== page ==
Forgó Three questions, all three of them very interesting. I would start with the very last one for me, concerning the discussion about the regulation. Most probably know about Europe will be able to tell you what the status is at the moment because it's a very, very complicated situation.
It started more than one and half years ago with the proposal coming from the Commission, which is a normal procedure. And the normal procedure then is that the proposal coming from the Commission is discussed in the Council and then in the Parliament in parallel. And they need to find an agreement, Council and Parliament.
What is outstanding in this case is that the Parliament has so-called 'rapporteur' which is normal, so they have rapporteurs whose role is to translate the Commission's proposal into the Parliamentary discussion so that's the kind of objective reporter. And the outstanding thing that happened was that already the rapporteur for the regulation proposed 350 changes in the Commission's texts. And on top of that, the Parliament, other members of the Parliament, proposed more than 3,300 changes of the texts. So we have a situation where we have a lot of very, very diverse opinions within the Parliament, and at the same time in the Council where the discussion is much less transparent than the Parliament, rumors tell that the discussion is very similar there, that the members of the Council cannot really find the kind of common opinion.
So we have a lot of opinions, many, many, many proposals, and we will have an election of the European Parliament in the close future. And the interesting question now is whether this whole process will come to an end within this period of Parliament, which is, in my personal view, probably not really very realistic to expect any longer. But there are still people who are optimistic and believe that it might still be possible.
Or, in the alternative, the new Parliament which will then be newly elected will need to restart the discussion in 2014, which will then mean that most probably you'll have the regulation somewhere in 2015, which means that it will come into force somewhere in 2016 or 17, a rather far future. So, in optimistic scenario is that still this Parliament will be able to do this. The pessimistic scenario is, we'll need the next Parliament.
And on top of this, apart from this really very complex discussion, we now have this present problem which produces news every day about data that might or might not be transferred to third party countries, which of course also has huge impact on the political discussion on data protection in all 28 member states. It is therefore very hard to say.
And if I may tell about the more specific problems when it comes to medical research, the situation is very much the same there, because in the draft there are two articles which are especially dedicated to data protection issues when it comes to medical treatment and medical research, and both of them are, as the old directive, never relation of such on the very, very heavy discussion. there are many people coming from the clinical and from the research side arguing that already the Commission's text which try to be a compromise in a way, already the Commission text makes it very hard for them to continue with their research, whereas other people, for example the rapporteur, the person reporting for the Parliament, argue that already the Commission violates the basic rights of the patients. So it's very hard to say.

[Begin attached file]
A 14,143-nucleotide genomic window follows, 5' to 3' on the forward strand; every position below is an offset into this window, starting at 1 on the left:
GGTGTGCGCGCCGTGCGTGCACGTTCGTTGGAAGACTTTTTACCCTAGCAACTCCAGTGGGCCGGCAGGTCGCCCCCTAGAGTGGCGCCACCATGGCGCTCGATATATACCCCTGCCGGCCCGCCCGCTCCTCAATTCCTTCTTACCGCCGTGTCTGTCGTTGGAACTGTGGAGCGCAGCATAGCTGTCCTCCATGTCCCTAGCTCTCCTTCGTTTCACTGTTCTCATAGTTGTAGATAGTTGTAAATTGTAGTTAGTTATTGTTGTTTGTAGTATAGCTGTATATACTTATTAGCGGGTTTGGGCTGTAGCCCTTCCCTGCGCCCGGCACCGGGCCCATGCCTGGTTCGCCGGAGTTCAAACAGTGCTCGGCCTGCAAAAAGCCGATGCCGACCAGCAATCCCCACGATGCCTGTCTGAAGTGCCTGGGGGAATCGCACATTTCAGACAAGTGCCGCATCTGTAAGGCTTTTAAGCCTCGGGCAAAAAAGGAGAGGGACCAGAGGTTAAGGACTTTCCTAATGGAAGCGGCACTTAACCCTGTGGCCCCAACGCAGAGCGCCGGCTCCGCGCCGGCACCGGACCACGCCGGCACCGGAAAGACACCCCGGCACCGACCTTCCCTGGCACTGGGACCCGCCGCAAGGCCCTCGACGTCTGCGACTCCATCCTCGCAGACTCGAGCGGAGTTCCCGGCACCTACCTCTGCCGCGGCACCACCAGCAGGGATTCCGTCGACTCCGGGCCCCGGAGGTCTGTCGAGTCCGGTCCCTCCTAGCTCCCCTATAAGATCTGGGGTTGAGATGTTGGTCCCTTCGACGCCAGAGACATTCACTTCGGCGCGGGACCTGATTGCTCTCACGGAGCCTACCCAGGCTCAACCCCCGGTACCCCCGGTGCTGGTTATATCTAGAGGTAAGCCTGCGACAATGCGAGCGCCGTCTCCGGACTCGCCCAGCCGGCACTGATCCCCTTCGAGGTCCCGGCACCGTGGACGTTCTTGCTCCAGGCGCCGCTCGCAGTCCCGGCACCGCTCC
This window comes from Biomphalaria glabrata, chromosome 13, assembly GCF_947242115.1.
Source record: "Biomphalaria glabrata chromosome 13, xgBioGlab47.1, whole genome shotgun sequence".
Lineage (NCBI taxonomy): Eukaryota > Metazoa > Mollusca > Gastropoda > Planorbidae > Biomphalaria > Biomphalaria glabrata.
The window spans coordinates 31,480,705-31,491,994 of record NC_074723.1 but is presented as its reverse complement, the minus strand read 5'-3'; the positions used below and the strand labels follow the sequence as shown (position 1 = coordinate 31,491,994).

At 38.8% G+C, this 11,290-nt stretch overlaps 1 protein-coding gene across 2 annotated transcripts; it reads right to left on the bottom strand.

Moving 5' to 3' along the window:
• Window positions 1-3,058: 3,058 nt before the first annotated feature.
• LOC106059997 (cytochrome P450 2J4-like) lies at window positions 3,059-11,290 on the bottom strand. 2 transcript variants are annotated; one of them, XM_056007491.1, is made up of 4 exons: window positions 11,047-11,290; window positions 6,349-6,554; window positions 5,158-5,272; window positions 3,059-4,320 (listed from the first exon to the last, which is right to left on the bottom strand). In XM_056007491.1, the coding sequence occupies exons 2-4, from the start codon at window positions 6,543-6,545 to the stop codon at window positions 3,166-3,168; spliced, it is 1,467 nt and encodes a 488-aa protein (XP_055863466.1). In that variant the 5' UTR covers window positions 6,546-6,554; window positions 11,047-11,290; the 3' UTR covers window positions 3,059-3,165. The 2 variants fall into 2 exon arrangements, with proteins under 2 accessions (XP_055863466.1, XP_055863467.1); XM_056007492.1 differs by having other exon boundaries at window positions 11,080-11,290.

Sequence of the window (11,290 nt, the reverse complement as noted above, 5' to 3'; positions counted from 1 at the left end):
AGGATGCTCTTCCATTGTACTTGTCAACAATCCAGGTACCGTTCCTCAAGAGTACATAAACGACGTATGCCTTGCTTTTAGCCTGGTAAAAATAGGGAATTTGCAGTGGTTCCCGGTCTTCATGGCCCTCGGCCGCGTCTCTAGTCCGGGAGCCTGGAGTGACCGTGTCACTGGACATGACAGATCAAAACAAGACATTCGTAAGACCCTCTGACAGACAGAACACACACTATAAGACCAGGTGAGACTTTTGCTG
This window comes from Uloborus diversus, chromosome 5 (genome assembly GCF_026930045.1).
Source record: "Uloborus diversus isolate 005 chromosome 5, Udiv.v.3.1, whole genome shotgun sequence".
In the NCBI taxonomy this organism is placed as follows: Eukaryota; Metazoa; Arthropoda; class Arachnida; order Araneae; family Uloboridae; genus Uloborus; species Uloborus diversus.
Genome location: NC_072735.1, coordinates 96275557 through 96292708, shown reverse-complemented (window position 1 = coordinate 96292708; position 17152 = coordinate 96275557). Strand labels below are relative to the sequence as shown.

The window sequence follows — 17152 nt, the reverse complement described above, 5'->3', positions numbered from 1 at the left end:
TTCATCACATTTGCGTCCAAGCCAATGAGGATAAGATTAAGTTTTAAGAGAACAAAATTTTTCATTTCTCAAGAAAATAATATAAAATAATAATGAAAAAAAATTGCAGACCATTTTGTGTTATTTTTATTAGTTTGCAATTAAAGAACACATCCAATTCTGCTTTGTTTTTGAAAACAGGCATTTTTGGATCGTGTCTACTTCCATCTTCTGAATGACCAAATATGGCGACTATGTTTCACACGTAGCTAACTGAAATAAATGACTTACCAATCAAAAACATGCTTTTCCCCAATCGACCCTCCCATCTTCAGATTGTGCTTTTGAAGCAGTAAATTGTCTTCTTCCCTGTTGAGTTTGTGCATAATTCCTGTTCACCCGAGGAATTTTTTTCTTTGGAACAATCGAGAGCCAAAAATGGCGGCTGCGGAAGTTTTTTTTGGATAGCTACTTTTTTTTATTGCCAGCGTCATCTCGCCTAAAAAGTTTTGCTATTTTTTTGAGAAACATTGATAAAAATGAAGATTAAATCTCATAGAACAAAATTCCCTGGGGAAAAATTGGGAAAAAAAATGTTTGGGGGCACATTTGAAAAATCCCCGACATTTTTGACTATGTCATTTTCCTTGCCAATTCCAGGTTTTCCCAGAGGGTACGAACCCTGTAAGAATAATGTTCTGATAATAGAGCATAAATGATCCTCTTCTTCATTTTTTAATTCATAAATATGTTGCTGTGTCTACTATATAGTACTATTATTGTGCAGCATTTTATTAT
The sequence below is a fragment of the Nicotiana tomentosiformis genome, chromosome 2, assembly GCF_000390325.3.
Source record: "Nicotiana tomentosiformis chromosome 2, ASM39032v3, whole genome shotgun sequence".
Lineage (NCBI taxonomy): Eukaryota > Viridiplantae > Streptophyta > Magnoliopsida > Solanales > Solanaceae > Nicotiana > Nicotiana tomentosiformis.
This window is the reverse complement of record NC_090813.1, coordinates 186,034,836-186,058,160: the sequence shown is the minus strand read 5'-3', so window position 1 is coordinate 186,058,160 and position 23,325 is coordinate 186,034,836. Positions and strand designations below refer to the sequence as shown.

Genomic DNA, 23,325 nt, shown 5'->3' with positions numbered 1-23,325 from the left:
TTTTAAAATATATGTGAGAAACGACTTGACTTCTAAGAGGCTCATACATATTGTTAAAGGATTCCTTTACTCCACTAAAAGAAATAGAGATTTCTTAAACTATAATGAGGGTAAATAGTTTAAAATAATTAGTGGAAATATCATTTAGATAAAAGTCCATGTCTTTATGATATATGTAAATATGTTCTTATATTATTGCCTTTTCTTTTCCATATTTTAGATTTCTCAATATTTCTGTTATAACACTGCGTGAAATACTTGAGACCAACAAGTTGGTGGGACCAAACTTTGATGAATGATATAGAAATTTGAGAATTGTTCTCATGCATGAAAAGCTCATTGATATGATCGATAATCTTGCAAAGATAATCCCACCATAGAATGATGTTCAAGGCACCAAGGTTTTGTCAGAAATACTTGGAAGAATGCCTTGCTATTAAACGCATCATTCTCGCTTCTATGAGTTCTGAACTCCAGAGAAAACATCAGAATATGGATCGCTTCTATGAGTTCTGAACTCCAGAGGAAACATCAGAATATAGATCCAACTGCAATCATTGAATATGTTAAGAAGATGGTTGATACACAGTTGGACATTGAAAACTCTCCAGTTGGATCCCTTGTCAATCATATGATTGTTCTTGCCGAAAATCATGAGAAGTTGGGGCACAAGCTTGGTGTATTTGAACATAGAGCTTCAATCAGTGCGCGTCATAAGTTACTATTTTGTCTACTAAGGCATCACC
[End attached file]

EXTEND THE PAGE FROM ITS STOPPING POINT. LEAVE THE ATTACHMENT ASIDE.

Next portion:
Sato Thank you. In Japan, we have two interesting points for the EU discussion. First one is about right to be Forgótten. The second one is whether EU is thinking to softening the regulation on health information use or not. That is the two big interest points.
As to the second issue, since our meeting in Hannover, there has been for or against discussion and many, many opinions came out so that we, Japanese, cannot understand what is the possible trend for the EU side. In my personal opinion, Japan is waiting for EU's conclusion for our legislation because we used a kind of European model protecting personal information by the universal act though we dually use guidelines by ministries for each sector.
Forgó That will be most interesting thing. And it will also be very interesting because in Europe, one of the concepts that we run at the moment is that we still don't believe or seem not to believe that it is a good idea to have a data protection law which exclusively deals with health data. So we still have this approach which is different from the US approach, that we do not need one specific piece of law taking care of health issues and health research issues.
That is probably one of the reasons why the discussion is so very, very complex because the regulation tries to deal with Facebook and Google and social networks on one side, and relationships between employer and employee on the other side, and at the same time the health and research.
The longer I think about it, the more doubts I have that this is a very sensible approach. I could imagine that if I were not in Europe, one of the questions I would be very much interested in would be whether this US approach distinguishing health data for protection from the rest of data protection issues, or the European approach trying to regulate everything on one umbrella, which of those two has more advantages. It's very hard to say.
Sato It is a very interesting point because before seeing the development of the discussion in EU side, when I met you in Hannover, I thought that sure that EU still keeps the umbrella-type of regulation. But EU regulations, possible regulations, have the specific health information definition. So I thought, at that time, that EU had a little bit different approaches with the US in health information under the umbrella-type of the regulations.
But after the development of the discussions, the trend is going back for more universal type of regulation. That is my impression.
Forgó Yes, and it has a lot to do, for example, with the very basic concept of consent, because one of the questions, of course, at stake is whether patients need to give informed consent when their data is processed for health-related reasons or for research reasons. And when we come to health, then already now, the principle was, no consent is needed. So this is already now in the directive of 1995. When it comes to treatment, no consent needed.
The more the discussion is ongoing, the more there are strong arguments for re-strengthening the informed consent, and therefore one of the questions is whether this movement, if it should be successful, they will have the implications for the treatment area, because if we suddenly had a kind of informed consent necessity for treatment, that would be very different from what we have now.